Baum Foreclosure Firm Settles With New York for $4 Million
Steven J. Baum PC, the largest foreclosure law firm in New York until it shut down last year, reached a $4 million settlement with the state over abuses in its legal work.
Part of the money paid by the firm, Pillar Processing LLC, Steven Baum himself and managing partner Brian Kumiega will be used to help homeowners facing foreclosure or victims of predatory lending, New York State Attorney General Eric Schneiderman said today in a statement. Baum formed Pillar in 2007 to process foreclosure documents.
“The Baum firm cut corners in order to maximize the number of its foreclosure filings and its profits,” Schneiderman said in the statement. Baum and Kumiega have also agreed not to represent lenders or servicers in new foreclosure cases for two years, Schneiderman said.
The firm said in a statement that it didn’t admit wrongdoing as part of the settlement.
In October, the firm, based in Amherst, New York, just north of Buffalo, reached a $2 million agreement related to its foreclosure practices with Manhattan U.S. Attorney Preet Bharara. After that settlement was announced, Fannie Mae and Freddie Mac, the mortgage-finance companies under U.S. conservatorship, dropped Baum from their lists of law firms eligible to handle foreclosures. The firm then said it would close.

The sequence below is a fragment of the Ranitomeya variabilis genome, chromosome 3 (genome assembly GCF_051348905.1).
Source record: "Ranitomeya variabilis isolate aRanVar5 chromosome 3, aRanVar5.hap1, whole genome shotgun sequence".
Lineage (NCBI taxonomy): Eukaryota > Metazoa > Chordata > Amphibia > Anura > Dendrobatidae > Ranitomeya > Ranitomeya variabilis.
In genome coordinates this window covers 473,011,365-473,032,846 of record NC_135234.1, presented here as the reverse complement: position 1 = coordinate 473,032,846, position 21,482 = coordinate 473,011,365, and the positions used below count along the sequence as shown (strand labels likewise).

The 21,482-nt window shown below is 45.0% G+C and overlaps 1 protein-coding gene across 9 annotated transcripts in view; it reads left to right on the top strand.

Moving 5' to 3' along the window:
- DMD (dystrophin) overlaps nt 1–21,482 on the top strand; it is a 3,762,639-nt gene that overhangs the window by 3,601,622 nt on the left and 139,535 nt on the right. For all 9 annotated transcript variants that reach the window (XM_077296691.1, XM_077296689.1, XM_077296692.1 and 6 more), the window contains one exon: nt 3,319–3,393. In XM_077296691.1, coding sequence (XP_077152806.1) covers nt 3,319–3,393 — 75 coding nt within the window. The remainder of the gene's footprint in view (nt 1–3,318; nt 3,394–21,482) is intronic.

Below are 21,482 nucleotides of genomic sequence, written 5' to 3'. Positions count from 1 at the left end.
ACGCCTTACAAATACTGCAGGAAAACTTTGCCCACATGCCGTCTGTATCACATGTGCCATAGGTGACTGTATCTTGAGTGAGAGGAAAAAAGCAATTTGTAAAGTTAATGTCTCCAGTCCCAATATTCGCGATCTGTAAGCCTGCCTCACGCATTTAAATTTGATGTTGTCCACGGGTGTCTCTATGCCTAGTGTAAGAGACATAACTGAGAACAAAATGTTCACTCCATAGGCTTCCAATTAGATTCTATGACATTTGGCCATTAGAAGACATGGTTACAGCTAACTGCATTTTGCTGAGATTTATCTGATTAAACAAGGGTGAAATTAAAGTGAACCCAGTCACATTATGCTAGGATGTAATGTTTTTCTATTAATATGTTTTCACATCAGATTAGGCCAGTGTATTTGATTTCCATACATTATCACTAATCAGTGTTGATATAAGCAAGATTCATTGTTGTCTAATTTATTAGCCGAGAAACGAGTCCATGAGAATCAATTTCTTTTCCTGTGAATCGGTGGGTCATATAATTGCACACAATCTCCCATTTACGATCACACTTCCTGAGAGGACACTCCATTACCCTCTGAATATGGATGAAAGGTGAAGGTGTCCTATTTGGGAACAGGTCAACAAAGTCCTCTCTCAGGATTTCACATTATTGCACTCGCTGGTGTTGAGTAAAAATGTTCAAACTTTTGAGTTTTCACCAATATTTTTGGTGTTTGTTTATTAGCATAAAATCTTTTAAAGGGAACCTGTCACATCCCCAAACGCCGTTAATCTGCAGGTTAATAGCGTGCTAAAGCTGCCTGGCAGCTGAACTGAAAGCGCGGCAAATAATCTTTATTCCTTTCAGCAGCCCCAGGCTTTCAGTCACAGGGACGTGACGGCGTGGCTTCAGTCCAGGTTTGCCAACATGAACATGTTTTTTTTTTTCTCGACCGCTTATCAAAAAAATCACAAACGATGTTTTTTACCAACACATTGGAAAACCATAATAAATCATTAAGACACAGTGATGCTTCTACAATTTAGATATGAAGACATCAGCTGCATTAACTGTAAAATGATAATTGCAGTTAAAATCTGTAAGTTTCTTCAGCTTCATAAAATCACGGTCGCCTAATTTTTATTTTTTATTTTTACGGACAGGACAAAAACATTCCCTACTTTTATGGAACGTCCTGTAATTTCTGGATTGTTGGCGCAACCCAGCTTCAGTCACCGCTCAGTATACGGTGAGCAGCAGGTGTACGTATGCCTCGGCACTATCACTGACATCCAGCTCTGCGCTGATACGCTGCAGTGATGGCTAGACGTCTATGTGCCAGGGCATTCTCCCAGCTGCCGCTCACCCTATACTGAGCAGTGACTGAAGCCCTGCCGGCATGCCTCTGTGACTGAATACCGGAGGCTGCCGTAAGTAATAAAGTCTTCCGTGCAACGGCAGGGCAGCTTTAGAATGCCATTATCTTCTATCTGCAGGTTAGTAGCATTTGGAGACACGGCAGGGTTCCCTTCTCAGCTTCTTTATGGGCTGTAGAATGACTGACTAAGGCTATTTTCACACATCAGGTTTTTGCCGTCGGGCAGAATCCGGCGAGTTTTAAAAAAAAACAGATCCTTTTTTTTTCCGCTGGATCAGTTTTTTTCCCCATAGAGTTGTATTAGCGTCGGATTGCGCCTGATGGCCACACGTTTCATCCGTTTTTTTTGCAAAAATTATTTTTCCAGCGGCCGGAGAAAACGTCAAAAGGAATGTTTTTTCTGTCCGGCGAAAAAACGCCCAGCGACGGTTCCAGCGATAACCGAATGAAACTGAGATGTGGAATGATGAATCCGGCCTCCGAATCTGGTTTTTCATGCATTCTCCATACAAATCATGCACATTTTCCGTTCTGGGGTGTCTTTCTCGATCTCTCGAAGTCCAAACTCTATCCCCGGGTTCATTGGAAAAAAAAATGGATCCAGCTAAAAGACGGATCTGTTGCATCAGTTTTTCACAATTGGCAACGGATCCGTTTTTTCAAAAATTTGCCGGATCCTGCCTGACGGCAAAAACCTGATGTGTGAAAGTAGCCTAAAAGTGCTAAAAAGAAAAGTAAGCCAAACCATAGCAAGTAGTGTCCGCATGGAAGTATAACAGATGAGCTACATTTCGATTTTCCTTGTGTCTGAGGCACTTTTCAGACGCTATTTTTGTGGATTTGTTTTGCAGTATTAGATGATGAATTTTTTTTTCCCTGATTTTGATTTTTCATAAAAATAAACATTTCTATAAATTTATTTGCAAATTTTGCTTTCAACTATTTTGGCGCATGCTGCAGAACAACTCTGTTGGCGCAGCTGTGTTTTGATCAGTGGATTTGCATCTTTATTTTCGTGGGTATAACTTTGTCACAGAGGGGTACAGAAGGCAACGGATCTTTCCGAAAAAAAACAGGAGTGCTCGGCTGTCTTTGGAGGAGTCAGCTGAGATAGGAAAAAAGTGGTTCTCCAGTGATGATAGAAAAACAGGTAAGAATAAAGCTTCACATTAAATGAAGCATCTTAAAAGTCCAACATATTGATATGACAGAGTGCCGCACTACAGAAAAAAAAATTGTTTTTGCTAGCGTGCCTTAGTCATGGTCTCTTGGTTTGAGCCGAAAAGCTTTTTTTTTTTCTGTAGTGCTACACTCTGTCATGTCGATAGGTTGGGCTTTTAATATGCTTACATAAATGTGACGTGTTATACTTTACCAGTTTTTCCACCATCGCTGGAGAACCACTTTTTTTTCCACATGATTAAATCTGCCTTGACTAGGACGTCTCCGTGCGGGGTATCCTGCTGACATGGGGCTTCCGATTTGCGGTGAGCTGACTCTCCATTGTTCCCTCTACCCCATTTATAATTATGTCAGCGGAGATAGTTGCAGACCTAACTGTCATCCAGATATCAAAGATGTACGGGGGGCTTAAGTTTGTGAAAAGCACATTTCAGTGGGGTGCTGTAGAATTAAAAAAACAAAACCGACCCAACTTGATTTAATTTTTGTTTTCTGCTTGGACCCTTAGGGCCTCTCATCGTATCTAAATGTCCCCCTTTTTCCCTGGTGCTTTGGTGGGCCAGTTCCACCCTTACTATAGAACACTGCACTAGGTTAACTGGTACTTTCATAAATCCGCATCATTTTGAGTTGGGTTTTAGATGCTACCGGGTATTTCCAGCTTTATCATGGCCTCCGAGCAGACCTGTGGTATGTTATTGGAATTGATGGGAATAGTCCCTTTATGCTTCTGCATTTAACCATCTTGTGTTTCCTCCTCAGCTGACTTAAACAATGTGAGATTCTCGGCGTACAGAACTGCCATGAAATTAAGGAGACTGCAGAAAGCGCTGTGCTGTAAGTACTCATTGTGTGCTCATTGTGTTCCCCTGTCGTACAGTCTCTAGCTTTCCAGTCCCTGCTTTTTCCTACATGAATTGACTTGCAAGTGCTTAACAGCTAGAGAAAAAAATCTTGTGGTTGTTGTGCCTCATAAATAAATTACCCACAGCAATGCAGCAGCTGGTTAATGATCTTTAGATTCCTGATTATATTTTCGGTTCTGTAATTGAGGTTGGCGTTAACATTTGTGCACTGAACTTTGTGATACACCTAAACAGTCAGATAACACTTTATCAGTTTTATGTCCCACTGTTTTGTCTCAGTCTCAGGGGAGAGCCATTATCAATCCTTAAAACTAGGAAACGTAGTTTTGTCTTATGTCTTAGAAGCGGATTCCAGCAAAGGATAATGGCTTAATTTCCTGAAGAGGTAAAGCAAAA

“After an exhaustive 10-month investigation, the attorney general’s office did not identify a single instance where a foreclosure proceeding was brought by the Baum firm where the homeowner wasn’t actually in default,” Elkan Abramowitz, a lawyer for the settling parties, said in a phone interview.
The Baum firm handled more than 100,000 foreclosures from 2007 to 2010, representing some of the biggest U.S. mortgage servicers, including Bank of America Corp. (BAC), JPMorgan Chase & Co. (JPM), Wells Fargo & Co. (WFC) and Citigroup Inc. (C), according to Schneiderman.
The firm “routinely” brought foreclosure actions without verifying the accuracy of the allegations or the right of the lender or servicer to foreclose, the attorney general said.
“Complaints were prepared in an assembly-line fashion by non-attorney Pillar employees with inadequate attorney supervision,” according to the attorney general. “Baum firm attorneys also improperly verified and notarized these complaints.”
Schneiderman’s description in a settlement document of the relevant New York law was incomplete and in some cases incorrect, Abramowitz said.
“It is unfair to criticize the firm for relying on the representations of its clients because a century of legal precedent states that an attorney is entitled to do just that,” he said.
Last month, Bank of America, JPMorgan, Wells Fargo, Citigroup and Ally Financial Inc. negotiated a $25 billion settlement with federal agencies and 49 states to end probes into abusive foreclosure practices.
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